In addition, the kingdom still benefits from its image and attracts knights from the West, who want to be pilgrims but who are above all hungry for glory. Among them is Philippe de Flandres, who has a lot of ambition but little political skill. His arrogance and his interventions in the politics of the region made the Latin kingdom lose the possibility of alliance with the Byzantine Empire, weakened after the debacle of Myriokephalon (September 1176). King Baudouin, plagued by disease, can do little against this turbulent ambitious, who threatens the very equilibrium of the region. The young monarch is also an orphan of Raymond III, who left the court under mysterious circumstances. The Count of Flanders eventually persuaded the barons to follow him on an expedition to the North, which was to be joined by the Count of Tripoli. The kingdom of Jerusalem then found itself deprived of many of its knights and troops.

This is the perfect opportunity for Saladin, who recently returned to Egypt. The south of the Frankish kingdom is totally stripped, and the sultan launches his army on Gaza. Very quickly, he reached Ascalon and began to plunder the region. In Jerusalem, there is panic because we are aware that what remains of the army is not enough to stop Saladin. King Baudouin IV, "half dead" according to a chronicler, then had the courage and the audacity to summon what remained to him of knights and to rush south. He takes advantage of the fact that the sultan did not besiege Ascalon to take refuge there. Saladin then commits a decisive error: rather than siege the city, he decides to charge north, right on Jerusalem, without leaving a rear guard. Baldwin IV took advantage of this, he left Ascalon and was joined by other troops, then he rode in pursuit of Saladin.

Some five hundred Frankish knights founded the Muslim army, which struggled to maneuver because of the surprise. King Baudouin himself takes part in the fray, throwing himself into it in the second wave. Saladin, threatened directly, must give the order to pick up the hook. The victory is total for Baudouin IV; he is barely seventeen, and he defeated the mighty sultan ...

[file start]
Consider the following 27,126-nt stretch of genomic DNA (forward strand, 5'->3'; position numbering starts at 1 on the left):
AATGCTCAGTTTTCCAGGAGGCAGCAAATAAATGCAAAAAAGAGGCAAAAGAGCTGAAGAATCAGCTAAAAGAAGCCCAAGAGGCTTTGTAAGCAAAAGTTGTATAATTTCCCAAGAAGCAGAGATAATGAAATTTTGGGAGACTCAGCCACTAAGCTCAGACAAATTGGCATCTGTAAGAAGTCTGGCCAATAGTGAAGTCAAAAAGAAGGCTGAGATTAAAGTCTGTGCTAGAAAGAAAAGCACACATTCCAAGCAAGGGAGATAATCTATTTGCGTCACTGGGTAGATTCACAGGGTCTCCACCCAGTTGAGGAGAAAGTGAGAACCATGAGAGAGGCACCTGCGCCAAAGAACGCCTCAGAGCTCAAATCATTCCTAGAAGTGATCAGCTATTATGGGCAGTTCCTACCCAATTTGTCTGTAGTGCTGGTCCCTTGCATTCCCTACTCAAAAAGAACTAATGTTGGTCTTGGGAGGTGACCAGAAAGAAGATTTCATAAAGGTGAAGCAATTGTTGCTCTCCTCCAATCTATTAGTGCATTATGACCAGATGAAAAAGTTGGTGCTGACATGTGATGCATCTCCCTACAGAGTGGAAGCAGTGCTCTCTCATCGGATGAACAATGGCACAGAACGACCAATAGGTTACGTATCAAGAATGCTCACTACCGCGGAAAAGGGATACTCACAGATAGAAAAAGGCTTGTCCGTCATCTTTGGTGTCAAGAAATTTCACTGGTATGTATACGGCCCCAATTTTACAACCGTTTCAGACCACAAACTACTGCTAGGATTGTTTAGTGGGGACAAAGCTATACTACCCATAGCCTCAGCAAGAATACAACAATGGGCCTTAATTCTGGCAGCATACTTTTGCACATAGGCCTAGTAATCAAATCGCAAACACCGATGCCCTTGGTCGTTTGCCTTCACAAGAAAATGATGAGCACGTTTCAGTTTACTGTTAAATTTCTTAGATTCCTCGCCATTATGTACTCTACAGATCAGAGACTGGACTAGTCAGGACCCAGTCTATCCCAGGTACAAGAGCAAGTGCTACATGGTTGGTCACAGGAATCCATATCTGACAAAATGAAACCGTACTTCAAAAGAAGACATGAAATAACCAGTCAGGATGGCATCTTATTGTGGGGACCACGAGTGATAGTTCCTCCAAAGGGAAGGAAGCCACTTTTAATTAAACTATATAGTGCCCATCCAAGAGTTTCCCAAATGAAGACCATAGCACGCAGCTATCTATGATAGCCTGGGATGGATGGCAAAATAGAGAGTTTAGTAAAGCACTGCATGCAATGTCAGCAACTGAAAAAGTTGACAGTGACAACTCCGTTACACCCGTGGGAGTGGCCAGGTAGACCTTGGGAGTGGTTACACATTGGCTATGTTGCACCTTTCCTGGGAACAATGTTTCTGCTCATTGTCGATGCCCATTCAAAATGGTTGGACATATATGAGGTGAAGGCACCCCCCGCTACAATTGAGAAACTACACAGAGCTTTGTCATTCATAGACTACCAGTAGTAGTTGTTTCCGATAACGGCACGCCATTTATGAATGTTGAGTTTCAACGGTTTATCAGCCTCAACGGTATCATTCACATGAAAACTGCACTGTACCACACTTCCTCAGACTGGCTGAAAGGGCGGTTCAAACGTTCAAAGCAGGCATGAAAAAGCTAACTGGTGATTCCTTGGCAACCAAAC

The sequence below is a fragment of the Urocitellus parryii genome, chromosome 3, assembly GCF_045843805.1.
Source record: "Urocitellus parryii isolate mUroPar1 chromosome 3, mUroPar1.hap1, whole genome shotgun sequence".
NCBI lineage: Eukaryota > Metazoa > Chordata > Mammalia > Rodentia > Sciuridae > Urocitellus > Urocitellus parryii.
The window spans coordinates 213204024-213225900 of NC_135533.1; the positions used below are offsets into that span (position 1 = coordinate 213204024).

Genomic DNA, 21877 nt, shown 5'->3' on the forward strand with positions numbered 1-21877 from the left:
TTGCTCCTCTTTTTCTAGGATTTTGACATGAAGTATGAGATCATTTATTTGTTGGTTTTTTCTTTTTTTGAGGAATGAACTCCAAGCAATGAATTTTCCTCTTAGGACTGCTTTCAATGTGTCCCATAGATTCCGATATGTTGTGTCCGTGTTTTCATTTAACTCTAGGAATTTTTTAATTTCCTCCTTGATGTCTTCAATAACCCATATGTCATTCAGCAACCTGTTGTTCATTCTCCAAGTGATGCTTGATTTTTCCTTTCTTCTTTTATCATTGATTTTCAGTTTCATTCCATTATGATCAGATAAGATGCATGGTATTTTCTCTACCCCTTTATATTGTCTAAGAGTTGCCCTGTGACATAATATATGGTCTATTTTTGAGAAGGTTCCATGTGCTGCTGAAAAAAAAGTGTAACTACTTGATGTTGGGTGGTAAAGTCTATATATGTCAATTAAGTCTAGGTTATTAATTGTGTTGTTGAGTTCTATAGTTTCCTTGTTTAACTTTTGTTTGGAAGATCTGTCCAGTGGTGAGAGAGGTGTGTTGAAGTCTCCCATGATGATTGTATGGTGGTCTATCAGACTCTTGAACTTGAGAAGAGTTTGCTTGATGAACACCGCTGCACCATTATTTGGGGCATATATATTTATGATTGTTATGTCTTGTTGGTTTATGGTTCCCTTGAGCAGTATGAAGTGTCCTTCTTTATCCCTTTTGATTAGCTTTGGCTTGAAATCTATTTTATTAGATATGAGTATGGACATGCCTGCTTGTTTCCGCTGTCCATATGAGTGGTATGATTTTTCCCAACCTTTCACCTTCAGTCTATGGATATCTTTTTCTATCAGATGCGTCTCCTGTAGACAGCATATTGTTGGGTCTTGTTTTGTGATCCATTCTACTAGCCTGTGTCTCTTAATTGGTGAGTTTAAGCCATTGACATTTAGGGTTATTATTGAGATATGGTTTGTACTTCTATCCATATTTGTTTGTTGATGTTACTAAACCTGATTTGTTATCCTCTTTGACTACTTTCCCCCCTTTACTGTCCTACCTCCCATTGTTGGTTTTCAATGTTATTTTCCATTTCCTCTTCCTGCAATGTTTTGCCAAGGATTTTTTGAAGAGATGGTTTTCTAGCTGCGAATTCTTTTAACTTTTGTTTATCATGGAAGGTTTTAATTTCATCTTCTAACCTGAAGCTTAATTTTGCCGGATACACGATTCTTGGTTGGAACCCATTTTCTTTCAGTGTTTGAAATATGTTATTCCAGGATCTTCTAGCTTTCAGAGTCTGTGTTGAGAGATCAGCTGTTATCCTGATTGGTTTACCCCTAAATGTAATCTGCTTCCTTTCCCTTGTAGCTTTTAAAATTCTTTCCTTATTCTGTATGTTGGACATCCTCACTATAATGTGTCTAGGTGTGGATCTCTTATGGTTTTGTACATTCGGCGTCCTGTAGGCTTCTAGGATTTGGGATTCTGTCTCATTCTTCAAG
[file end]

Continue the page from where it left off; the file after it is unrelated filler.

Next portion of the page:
In the North, the situation is different. The great army of the Count of Tripoli and Philippe of Flanders attacks northern Syria, still shaken by divisions and over which Saladin has failed to definitively get his hands. Despite their number, the Franks fail before Hama; they then turn to Hârim, a Muslim stronghold which is only about thirty kilometers from Antioch. This is yet another failure. In March 1178, a truce was signed with Aleppo, when Saladin, back in Egypt after Montgisard, decided to win Syria again.

The fortification of the kingdom of Jerusalem (1178-1179)

The great victory of Montgisard allowed the Latin kingdom to breathe a little, Saladin having had to fall back in Egypt to reconstitute his forces. Baldwin IV decides to take advantage of this lull to launch a major program of fortifications, mainly in the north and east of the kingdom, as well as in Jerusalem itself.

In a few months, fortresses sprouted everywhere on the fringes of the Frankish kingdom, mainly the Chastel-Neuf de Hunin and the Gué de Jacob (or Chastellet). Saladin sees the construction of the latter as a provocation and a violation of truces, vowing to raze it to the foundations. The Sultan has cause for concern because, in mid-1179, the Franks strongly reinforced their defensive network, by the construction of these new fortresses, the renovation of others and the redeployment of their forces; thus, the Chastellet is entrusted to the Templars.

The first difficulties (1179-1182)

Confidence by the fortifications, the host of Jerusalem headed north for a few rides and plundering, but was surprised in Paneas by Farrûkhshâh, nephew of Saladin. It was a crushing defeat, which saw the death of Constable Onfroi de Toron (April 1179). This also has the consequence of waking up Saladin, who also decides to attempt a few raids on Frankish land. Thus, he besieges Chastel-Neuf, but it is a failure. The sultan, however, does not renounce looting, as he had done two years earlier in the Ascalon region, forcing the king of Jerusalem to retaliate.

The royal army went to the plain of Sidon and there surprised a Muslim cavalry, quickly defeated. Too confident, the Franks are not in battle order when Saladin himself surprises them between Marj ‘Uyûn and Beaufort! This is the rout! The Count of Tripoli and Baudouin himself are almost broke, and the Master of the Templars, Eudes de Saint-Armand, is taken prisoner - he will die in Saladin's jails ...

This Frankish defeat marks a period when the kingdom is again in great danger. Saladin carries out his threat by besieging the Chastellet; August 29, 1179, the castle of the Templars is taken, then razed, and its occupants all killed or sent to the prisons of Damascus. The Sultan continues his momentum by raiding the regions of Tire and Beirut. It was not until the beginning of the year 1180 that he finally accepted a truce, eager to turn to Mosul.

However, the problems are not over for the Franks. King Baudouin is more and more ill, and some are already thinking of his succession, or even of forcing him to abdicate. The plot is tied around his sister Sibylle, widow of Guillaume de Montferrat since 1177, not without having had a child by him, Baudouinet. Sibylle, influenced by her mother Agnès de Courtenay, sets her sights on a certain Guy de Lusignan, whom she marries at Easter 1180. Baudouin IV cannot do anything about it, even if he hardly agrees, and he could not count on the support of William of Tire on a diplomatic mission in Constantinople. The opportunity is too good for the Queen Mother to impose on the Patriarchate of Jerusalem her favorite Heraclius, despite his reputation very unworthy of a man of the Church, when William was the legitimate contender for the post.